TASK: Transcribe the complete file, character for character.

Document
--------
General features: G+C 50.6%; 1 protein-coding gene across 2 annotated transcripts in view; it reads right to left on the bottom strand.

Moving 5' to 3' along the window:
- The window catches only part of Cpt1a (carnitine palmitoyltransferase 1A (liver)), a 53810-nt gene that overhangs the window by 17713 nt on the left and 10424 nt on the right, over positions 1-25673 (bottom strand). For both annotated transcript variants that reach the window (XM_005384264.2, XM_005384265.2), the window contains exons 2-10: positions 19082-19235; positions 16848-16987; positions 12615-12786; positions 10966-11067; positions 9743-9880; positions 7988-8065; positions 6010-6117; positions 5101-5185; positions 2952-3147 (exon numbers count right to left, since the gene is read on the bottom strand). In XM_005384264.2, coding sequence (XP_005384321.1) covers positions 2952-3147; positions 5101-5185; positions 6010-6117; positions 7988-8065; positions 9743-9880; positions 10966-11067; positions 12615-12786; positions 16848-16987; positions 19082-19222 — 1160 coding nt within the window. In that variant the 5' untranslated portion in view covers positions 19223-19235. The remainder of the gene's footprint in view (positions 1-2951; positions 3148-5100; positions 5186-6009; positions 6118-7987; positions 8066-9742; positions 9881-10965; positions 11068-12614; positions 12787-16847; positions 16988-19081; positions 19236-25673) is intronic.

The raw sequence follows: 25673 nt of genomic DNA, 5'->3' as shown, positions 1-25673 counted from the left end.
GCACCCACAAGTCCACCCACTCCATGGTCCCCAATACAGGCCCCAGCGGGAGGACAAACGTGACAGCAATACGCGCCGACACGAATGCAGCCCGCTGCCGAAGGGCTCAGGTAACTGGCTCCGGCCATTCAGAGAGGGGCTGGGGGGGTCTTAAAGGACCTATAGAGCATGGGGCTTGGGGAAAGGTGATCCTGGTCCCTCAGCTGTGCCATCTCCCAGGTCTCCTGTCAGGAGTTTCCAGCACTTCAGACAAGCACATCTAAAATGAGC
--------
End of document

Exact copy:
General features: G+C 50.6%; 1 protein-coding gene across 2 annotated transcripts in view; it reads right to left on the bottom strand.

Moving 5' to 3' along the window:
- The window catches only part of Cpt1a (carnitine palmitoyltransferase 1A (liver)), a 53810-nt gene that overhangs the window by 17713 nt on the left and 10424 nt on the right, over positions 1-25673 (bottom strand). For both annotated transcript variants that reach the window (XM_005384264.2, XM_005384265.2), the window contains exons 2-10: positions 19082-19235; positions 16848-16987; positions 12615-12786; positions 10966-11067; positions 9743-9880; positions 7988-8065; positions 6010-6117; positions 5101-5185; positions 2952-3147 (exon numbers count right to left, since the gene is read on the bottom strand). In XM_005384264.2, coding sequence (XP_005384321.1) covers positions 2952-3147; positions 5101-5185; positions 6010-6117; positions 7988-8065; positions 9743-9880; positions 10966-11067; positions 12615-12786; positions 16848-16987; positions 19082-19222 — 1160 coding nt within the window. In that variant the 5' untranslated portion in view covers positions 19223-19235. The remainder of the gene's footprint in view (positions 1-2951; positions 3148-5100; positions 5186-6009; positions 6118-7987; positions 8066-9742; positions 9881-10965; positions 11068-12614; positions 12787-16847; positions 16988-19081; positions 19236-25673) is intronic.

The raw sequence follows: 25673 nt of genomic DNA, 5'->3' as shown, positions 1-25673 counted from the left end.
GCACCCACAAGTCCACCCACTCCATGGTCCCCAATACAGGCCCCAGCGGGAGGACAAACGTGACAGCAATACGCGCCGACACGAATGCAGCCCGCTGCCGAAGGGCTCAGGTAACTGGCTCCGGCCATTCAGAGAGGGGCTGGGGGGGTCTTAAAGGACCTATAGAGCATGGGGCTTGGGGAAAGGTGATCCTGGTCCCTCAGCTGTGCCATCTCCCAGGTCTCCTGTCAGGAGTTTCCAGCACTTCAGACAAGCACATCTAAAATGAGC